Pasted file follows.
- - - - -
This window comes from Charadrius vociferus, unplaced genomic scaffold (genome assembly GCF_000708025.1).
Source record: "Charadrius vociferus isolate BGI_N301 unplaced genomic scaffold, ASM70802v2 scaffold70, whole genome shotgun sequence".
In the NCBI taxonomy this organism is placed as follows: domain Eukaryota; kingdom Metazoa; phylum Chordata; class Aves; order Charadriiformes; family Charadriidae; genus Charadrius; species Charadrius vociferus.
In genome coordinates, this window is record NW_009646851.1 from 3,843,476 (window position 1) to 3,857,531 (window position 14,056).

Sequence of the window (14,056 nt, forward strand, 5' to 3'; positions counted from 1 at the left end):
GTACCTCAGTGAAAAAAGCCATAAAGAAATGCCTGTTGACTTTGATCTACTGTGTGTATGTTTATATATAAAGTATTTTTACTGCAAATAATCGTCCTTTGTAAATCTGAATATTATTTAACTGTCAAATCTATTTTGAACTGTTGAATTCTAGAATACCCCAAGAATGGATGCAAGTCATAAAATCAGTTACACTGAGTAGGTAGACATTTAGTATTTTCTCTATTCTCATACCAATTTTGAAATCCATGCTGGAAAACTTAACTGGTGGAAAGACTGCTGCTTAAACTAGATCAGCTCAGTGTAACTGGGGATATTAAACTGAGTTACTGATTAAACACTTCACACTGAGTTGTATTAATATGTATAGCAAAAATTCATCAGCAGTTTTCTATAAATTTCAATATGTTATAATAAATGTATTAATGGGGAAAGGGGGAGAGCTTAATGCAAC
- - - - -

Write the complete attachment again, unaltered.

This window comes from Charadrius vociferus, unplaced genomic scaffold (genome assembly GCF_000708025.1).
Source record: "Charadrius vociferus isolate BGI_N301 unplaced genomic scaffold, ASM70802v2 scaffold70, whole genome shotgun sequence".
In the NCBI taxonomy this organism is placed as follows: domain Eukaryota; kingdom Metazoa; phylum Chordata; class Aves; order Charadriiformes; family Charadriidae; genus Charadrius; species Charadrius vociferus.
In genome coordinates, this window is record NW_009646851.1 from 3,843,476 (window position 1) to 3,857,531 (window position 14,056).

Sequence of the window (14,056 nt, forward strand, 5' to 3'; positions counted from 1 at the left end):
GTACCTCAGTGAAAAAAGCCATAAAGAAATGCCTGTTGACTTTGATCTACTGTGTGTATGTTTATATATAAAGTATTTTTACTGCAAATAATCGTCCTTTGTAAATCTGAATATTATTTAACTGTCAAATCTATTTTGAACTGTTGAATTCTAGAATACCCCAAGAATGGATGCAAGTCATAAAATCAGTTACACTGAGTAGGTAGACATTTAGTATTTTCTCTATTCTCATACCAATTTTGAAATCCATGCTGGAAAACTTAACTGGTGGAAAGACTGCTGCTTAAACTAGATCAGCTCAGTGTAACTGGGGATATTAAACTGAGTTACTGATTAAACACTTCACACTGAGTTGTATTAATATGTATAGCAAAAATTCATCAGCAGTTTTCTATAAATTTCAATATGTTATAATAAATGTATTAATGGGGAAAGGGGGAGAGCTTAATGCAAC